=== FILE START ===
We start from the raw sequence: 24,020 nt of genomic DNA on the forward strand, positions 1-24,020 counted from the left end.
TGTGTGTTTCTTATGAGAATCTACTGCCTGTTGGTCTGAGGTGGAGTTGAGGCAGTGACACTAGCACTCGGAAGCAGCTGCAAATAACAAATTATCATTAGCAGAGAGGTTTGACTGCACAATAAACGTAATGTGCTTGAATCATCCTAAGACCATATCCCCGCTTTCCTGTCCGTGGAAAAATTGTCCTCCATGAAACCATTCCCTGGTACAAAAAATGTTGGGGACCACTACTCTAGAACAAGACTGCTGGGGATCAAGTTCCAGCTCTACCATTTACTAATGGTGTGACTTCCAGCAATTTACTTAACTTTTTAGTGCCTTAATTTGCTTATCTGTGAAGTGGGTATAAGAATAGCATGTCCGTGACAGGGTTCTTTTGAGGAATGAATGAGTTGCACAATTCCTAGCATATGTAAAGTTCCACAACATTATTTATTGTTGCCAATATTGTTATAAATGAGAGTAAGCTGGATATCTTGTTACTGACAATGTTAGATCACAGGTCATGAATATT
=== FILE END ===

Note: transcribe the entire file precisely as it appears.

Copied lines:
We start from the raw sequence: 24,020 nt of genomic DNA on the forward strand, positions 1-24,020 counted from the left end.
TGTGTGTTTCTTATGAGAATCTACTGCCTGTTGGTCTGAGGTGGAGTTGAGGCAGTGACACTAGCACTCGGAAGCAGCTGCAAATAACAAATTATCATTAGCAGAGAGGTTTGACTGCACAATAAACGTAATGTGCTTGAATCATCCTAAGACCATATCCCCGCTTTCCTGTCCGTGGAAAAATTGTCCTCCATGAAACCATTCCCTGGTACAAAAAATGTTGGGGACCACTACTCTAGAACAAGACTGCTGGGGATCAAGTTCCAGCTCTACCATTTACTAATGGTGTGACTTCCAGCAATTTACTTAACTTTTTAGTGCCTTAATTTGCTTATCTGTGAAGTGGGTATAAGAATAGCATGTCCGTGACAGGGTTCTTTTGAGGAATGAATGAGTTGCACAATTCCTAGCATATGTAAAGTTCCACAACATTATTTATTGTTGCCAATATTGTTATAAATGAGAGTAAGCTGGATATCTTGTTACTGACAATGTTAGATCACAGGTCATGAATATT